Treating Grief with Psychotherapy
Grief is the response to loss, loss of someone or something loved. There are many aspects to the grieving process – emotional, physical, cognitive, social, cultural, spiritual and philosophical. While the terms are often used interchangeably, bereavement refers to the state of loss, while grief is the reaction to that loss.
Many people experience grief through the death of a loved one, but individuals grieve in connection with a variety of losses throughout their lives, such as loss of work or position in the workplace, a significant relationship, loss of home or country, ill-health, or other traumatic experiences.
While grief is studied and researched in order to come to an understanding of the subject, it is generally accepted that grief is a complex process. Each person has their own response to loss and how they deal with responding to that loss.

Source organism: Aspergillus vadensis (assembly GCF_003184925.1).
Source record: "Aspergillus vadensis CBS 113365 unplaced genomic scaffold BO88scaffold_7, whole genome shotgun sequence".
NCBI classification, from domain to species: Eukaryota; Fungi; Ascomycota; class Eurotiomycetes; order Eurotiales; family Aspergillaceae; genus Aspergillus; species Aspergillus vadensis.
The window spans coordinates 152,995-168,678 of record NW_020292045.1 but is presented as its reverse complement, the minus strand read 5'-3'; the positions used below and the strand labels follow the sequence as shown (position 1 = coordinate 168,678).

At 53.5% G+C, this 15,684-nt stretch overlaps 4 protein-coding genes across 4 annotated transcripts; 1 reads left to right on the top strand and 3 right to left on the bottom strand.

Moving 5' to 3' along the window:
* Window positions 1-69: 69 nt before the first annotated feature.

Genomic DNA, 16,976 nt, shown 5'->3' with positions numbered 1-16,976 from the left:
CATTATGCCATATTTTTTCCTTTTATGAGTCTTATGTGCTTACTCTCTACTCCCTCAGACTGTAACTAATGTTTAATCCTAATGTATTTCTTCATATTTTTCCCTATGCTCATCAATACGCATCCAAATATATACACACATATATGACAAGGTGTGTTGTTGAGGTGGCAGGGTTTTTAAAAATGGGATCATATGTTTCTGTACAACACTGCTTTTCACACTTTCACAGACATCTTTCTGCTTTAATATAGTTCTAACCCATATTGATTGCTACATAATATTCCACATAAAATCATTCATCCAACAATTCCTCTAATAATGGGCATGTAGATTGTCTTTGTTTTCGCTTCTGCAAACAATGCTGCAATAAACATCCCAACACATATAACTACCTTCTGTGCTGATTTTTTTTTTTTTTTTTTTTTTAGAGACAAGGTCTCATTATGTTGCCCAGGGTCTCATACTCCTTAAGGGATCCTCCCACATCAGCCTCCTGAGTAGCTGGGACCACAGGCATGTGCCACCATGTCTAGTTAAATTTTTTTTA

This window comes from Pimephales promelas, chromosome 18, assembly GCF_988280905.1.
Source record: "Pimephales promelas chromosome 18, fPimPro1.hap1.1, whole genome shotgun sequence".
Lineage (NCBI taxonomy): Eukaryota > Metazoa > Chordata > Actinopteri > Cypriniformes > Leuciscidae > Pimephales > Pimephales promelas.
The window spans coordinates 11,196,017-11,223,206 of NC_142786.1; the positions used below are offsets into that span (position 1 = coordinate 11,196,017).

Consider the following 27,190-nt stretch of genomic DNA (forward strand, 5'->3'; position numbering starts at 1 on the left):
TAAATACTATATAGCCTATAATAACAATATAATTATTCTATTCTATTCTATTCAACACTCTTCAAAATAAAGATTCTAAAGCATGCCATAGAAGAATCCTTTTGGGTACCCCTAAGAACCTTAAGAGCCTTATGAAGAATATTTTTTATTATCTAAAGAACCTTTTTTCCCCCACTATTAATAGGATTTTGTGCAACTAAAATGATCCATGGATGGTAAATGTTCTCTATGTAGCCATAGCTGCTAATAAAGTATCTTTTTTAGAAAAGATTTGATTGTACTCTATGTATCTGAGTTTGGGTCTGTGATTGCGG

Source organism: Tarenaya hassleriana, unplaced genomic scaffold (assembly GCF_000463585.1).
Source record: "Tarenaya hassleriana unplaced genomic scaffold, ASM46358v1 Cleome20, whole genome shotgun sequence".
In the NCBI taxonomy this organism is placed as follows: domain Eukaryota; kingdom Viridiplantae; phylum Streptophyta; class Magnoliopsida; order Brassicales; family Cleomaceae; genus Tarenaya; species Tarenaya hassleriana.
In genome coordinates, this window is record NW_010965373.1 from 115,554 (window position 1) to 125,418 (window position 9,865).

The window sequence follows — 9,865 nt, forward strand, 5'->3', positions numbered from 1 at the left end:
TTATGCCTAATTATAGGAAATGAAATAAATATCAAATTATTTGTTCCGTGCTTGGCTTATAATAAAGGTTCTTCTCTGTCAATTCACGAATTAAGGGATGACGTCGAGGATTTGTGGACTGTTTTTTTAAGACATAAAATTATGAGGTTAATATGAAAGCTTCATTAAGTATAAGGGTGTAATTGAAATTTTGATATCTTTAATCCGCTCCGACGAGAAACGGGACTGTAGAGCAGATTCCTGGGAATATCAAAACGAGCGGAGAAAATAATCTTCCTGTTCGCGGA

When people grieve for a loved one, many will react differently, for example, with sadness, feeling overwhelmed, with confusion, shock, and sometimes anger. The circumstances and time frame of loss is also important as the impact of a sudden loss is different to having time to prepare for the death or loss of a loved one.
Grief and bereavement, while a normal part of life, carries a degree of risk when severe or prolonged. In such cases or where the grief seems never-ending, it may be time to speak with a therapist to speak about the particular loss and the difficulty in recovering and resuming usual activities in life.
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